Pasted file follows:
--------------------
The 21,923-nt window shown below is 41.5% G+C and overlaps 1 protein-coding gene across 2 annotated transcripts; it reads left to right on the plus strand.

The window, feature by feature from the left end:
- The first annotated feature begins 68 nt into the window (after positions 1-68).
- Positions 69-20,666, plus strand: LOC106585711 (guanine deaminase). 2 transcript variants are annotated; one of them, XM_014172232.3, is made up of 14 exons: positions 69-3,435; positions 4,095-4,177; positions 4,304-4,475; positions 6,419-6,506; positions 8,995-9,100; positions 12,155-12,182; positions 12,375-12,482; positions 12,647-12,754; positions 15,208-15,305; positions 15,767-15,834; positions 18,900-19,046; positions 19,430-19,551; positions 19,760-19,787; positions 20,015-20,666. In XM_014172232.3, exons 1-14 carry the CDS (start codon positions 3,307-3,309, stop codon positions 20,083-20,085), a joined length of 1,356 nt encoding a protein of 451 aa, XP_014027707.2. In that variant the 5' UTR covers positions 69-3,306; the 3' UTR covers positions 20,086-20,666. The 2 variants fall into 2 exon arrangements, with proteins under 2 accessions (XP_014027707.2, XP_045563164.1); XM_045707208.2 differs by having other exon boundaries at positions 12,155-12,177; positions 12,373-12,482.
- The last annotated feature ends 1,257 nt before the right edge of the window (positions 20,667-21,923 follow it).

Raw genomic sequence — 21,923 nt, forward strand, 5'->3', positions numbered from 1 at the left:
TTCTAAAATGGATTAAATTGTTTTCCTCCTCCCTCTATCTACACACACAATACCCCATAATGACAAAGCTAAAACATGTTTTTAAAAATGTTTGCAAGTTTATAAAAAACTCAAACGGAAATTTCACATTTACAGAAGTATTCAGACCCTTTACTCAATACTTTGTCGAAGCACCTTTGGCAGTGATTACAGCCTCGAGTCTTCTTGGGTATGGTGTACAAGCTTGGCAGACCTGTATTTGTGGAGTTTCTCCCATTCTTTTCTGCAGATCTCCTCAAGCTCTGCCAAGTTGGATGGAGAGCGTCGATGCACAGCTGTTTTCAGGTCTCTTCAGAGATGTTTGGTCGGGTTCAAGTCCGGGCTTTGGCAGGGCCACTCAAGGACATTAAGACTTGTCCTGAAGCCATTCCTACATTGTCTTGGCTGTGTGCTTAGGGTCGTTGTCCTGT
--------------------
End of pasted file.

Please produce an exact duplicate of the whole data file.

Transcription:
The 21,923-nt window shown below is 41.5% G+C and overlaps 1 protein-coding gene across 2 annotated transcripts; it reads left to right on the plus strand.

The window, feature by feature from the left end:
- The first annotated feature begins 68 nt into the window (after positions 1-68).
- Positions 69-20,666, plus strand: LOC106585711 (guanine deaminase). 2 transcript variants are annotated; one of them, XM_014172232.3, is made up of 14 exons: positions 69-3,435; positions 4,095-4,177; positions 4,304-4,475; positions 6,419-6,506; positions 8,995-9,100; positions 12,155-12,182; positions 12,375-12,482; positions 12,647-12,754; positions 15,208-15,305; positions 15,767-15,834; positions 18,900-19,046; positions 19,430-19,551; positions 19,760-19,787; positions 20,015-20,666. In XM_014172232.3, exons 1-14 carry the CDS (start codon positions 3,307-3,309, stop codon positions 20,083-20,085), a joined length of 1,356 nt encoding a protein of 451 aa, XP_014027707.2. In that variant the 5' UTR covers positions 69-3,306; the 3' UTR covers positions 20,086-20,666. The 2 variants fall into 2 exon arrangements, with proteins under 2 accessions (XP_014027707.2, XP_045563164.1); XM_045707208.2 differs by having other exon boundaries at positions 12,155-12,177; positions 12,373-12,482.
- The last annotated feature ends 1,257 nt before the right edge of the window (positions 20,667-21,923 follow it).

Raw genomic sequence — 21,923 nt, forward strand, 5'->3', positions numbered from 1 at the left:
TTCTAAAATGGATTAAATTGTTTTCCTCCTCCCTCTATCTACACACACAATACCCCATAATGACAAAGCTAAAACATGTTTTTAAAAATGTTTGCAAGTTTATAAAAAACTCAAACGGAAATTTCACATTTACAGAAGTATTCAGACCCTTTACTCAATACTTTGTCGAAGCACCTTTGGCAGTGATTACAGCCTCGAGTCTTCTTGGGTATGGTGTACAAGCTTGGCAGACCTGTATTTGTGGAGTTTCTCCCATTCTTTTCTGCAGATCTCCTCAAGCTCTGCCAAGTTGGATGGAGAGCGTCGATGCACAGCTGTTTTCAGGTCTCTTCAGAGATGTTTGGTCGGGTTCAAGTCCGGGCTTTGGCAGGGCCACTCAAGGACATTAAGACTTGTCCTGAAGCCATTCCTACATTGTCTTGGCTGTGTGCTTAGGGTCGTTGTCCTGT